Instead, we like moving directly to your filling. Ladle your filling spoonful by spoonful into your bottom pie dough, and be mindful to use a slotted spoon to get rid of excess liquid. The enemy of a flaky pie crust is extra moisture!

Filling apple slices fillings into bottom pie dough

If you’re not making a top crust like we are, then you can cut the overhang of dough since you’re nearly done! What we suggest you do is refrigerate or freeze (if you’re using a ceramic dish) your crust to re-cool it before baking. More on that below.

If you’re making a double crust pie like we are, however, there’s still a little more work to do! We’ll start by rolling the top crust like we did with the bottom.

Rolling top crust with rolling pin

And just like we did with the bottom, add your top pie crust to the dish by draping it over your rolling pin.

With both crusts rolled out and in place on the dish, you can now cut some of your excess overhang… but not all of it!

cutting overhanging crust from plate

Cut your dough so that there’s still at least 1/2 inch of overhang on your dish. This will give you enough extra dough to pinch and crimp your two pie crusts together.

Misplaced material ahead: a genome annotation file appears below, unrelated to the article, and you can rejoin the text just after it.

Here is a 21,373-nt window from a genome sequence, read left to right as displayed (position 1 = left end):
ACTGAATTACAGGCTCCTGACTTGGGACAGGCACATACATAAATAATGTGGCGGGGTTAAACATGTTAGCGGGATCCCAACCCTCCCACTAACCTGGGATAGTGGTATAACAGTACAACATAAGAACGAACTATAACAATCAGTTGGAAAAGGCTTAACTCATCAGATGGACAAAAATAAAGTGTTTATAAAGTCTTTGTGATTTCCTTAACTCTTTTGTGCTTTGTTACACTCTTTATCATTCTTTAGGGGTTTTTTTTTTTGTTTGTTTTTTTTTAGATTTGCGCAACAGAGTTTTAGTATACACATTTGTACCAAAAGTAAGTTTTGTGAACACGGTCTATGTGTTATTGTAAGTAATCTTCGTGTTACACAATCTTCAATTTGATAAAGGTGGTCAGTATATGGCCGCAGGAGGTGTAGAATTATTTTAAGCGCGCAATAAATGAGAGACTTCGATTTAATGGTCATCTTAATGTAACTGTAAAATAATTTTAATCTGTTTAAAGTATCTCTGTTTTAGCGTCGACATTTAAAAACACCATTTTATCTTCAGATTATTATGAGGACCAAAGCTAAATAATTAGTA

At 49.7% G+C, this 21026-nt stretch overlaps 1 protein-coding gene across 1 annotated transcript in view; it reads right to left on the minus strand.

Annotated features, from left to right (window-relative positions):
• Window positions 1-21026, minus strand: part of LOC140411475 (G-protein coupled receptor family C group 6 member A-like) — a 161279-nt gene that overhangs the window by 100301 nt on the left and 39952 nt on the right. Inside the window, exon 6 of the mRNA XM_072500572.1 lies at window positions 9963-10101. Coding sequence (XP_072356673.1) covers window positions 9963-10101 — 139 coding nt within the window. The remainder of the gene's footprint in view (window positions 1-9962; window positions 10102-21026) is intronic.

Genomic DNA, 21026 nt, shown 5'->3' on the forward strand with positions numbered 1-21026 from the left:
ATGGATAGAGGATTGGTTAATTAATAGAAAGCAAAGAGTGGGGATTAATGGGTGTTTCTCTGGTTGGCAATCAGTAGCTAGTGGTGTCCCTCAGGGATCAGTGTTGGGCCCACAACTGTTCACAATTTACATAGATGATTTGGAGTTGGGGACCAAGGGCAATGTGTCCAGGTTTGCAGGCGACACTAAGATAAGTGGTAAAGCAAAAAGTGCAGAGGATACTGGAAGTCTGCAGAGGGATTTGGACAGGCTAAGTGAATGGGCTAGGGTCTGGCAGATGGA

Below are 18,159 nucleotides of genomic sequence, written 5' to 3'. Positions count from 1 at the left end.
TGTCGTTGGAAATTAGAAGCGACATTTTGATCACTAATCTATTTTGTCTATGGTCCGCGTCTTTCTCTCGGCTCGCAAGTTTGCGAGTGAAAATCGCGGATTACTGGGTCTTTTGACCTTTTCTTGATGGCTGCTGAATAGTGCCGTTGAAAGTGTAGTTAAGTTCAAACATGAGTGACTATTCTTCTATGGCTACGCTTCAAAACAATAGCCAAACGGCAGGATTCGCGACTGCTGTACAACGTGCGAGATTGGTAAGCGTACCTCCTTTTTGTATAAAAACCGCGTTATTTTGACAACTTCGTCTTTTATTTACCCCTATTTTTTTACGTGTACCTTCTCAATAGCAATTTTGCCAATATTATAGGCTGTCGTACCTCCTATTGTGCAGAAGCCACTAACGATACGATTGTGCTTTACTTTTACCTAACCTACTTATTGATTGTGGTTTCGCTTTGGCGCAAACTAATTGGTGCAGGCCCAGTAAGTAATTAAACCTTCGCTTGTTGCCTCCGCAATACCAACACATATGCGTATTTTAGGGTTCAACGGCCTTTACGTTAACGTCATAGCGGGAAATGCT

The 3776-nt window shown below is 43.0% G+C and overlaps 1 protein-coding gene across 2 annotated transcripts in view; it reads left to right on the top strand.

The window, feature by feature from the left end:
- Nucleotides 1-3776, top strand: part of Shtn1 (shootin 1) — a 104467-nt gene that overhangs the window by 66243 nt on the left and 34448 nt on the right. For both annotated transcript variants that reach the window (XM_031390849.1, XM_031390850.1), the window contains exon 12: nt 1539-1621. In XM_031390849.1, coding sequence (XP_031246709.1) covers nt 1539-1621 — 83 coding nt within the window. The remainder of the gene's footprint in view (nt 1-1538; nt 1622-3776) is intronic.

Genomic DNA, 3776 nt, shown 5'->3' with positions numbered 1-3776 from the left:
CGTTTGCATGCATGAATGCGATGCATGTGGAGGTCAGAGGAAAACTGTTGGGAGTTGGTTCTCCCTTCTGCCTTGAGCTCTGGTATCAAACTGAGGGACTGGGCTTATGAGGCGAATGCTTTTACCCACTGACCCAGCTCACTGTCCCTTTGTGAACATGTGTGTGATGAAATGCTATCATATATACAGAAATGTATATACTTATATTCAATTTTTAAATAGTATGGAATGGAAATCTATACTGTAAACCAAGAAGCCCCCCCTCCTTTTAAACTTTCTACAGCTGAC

To seal your pie, take the overhang of your bottom crust and loop it over your top crust. Continue to do this around your pie, pinching the bottom overhang into the top crust as you go.


We are now in the homestretch! Just a few more steps to go, and then this pie is ready to bake.

If you want to score a few style points, then crimping is up next. Take your pointer and middle finger from one hand and press your folded crust outward to the rim of your pie dish. With the pointer finger of your other hand, press dough in between your two fingers to create a sort of “zig zag” in your dough.

pinch edges of crust together with hands for perfect shape

The beauty about crimping is that it doesn’t have to be absolutely perfect. As the dough bakes and the fat melts, everything will come together and the crimps you have will look really great!

Next, you’ll want to brush your top crust with a beaten egg, especially in the crevices of your crust. Not only will this give you a nice golden brown color, it will help bind the crust together further.

Brushing top crust with beaten eggs